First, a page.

Fluvoxamine is a selective serotonin reuptake inhibitor widely used in the treatment of depression and other psychiatric diseases. The aim of this study was to assess the clinical impact of cigarette smoking on plasma fluvoxamine concentration in Japanese patients, and evaluate whether the cytochrome P450 (CYP) 1A2 and CYP2D6 genotypes have effects on that concentration. Thirty-two Japanese patients receiving fluvoxamine were enrolled. They were maintained on the same daily dose of fluvoxamine (mean±S.D., 109.4±66.2 mg/d) for at least 4 weeks to obtain the steady-state plasma concentration. The steady-state plasma concentration-to-dose (C/D) ratio of fluvoxamine in patients who smoked (n=6, 11.8±6.5 ng/ml/dose) was significantly lower than that in non-smoker patients (n=26, 22.8±11.2 ng/ml/dose). There was no significant difference for the C/D ratio of fluvoxamine in patients with CYP1A2 −3860G/G, −3860G/A, and −3860A/A between non-smokers and smokers. Among non-smoker patients, the C/D ratios of fluvoxamine in those with one and two mutated alleles of CYP2D6 were 1.6- and 1.4-fold higher, respectively, than those with no mutated alleles, though the differences among those three genotype groups were not significant. Furthermore, stepwise multiple regression analysis revealed that cigarette smoking and daily dose had significant positive correlations with the plasma concentration of fluvoxamine. Our findings suggest that cigarette smoking has a significant impact on the steady-state plasma concentration of fluvoxamine in Japanese patients.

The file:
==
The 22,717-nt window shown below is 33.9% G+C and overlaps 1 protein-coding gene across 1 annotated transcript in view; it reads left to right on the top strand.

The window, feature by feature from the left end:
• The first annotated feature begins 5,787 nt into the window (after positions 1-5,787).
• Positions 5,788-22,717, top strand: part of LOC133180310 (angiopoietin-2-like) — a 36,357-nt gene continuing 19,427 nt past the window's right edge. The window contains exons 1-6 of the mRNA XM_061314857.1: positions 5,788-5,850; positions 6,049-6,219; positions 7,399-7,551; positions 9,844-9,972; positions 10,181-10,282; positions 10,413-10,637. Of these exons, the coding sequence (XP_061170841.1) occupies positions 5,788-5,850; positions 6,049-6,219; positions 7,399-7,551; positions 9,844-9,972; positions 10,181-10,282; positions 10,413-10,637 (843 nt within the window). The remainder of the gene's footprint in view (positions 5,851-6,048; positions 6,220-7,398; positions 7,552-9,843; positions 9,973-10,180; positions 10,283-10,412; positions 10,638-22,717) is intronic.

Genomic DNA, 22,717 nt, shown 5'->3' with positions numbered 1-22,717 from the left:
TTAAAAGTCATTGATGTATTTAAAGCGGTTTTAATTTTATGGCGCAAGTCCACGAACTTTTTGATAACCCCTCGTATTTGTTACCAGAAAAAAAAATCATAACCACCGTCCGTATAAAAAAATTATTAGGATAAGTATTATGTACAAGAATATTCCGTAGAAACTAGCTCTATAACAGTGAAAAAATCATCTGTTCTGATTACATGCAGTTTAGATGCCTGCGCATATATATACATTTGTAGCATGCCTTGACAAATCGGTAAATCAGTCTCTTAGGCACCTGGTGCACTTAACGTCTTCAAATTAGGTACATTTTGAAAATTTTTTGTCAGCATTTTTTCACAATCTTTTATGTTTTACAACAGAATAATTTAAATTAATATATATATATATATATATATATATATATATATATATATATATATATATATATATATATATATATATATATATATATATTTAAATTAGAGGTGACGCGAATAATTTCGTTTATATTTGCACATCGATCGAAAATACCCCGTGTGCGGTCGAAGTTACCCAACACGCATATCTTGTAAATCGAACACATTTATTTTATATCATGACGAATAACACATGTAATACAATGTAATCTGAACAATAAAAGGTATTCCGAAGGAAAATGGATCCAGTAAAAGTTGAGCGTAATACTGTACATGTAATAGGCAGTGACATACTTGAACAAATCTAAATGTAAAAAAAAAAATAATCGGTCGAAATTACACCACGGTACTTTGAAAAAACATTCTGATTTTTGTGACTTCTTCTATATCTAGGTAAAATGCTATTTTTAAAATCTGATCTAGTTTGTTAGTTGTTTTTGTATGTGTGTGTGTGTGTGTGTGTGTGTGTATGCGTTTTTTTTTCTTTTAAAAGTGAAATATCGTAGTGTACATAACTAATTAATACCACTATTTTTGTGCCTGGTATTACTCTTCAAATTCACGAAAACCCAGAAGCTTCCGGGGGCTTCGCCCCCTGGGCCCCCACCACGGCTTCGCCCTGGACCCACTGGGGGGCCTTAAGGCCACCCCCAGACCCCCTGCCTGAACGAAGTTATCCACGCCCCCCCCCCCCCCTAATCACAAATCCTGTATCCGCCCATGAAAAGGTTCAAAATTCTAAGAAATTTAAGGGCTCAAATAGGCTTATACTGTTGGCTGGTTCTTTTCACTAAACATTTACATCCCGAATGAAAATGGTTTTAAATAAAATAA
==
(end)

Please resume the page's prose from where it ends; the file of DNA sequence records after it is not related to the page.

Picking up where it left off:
2010 The Pharmaceutical Society of Japan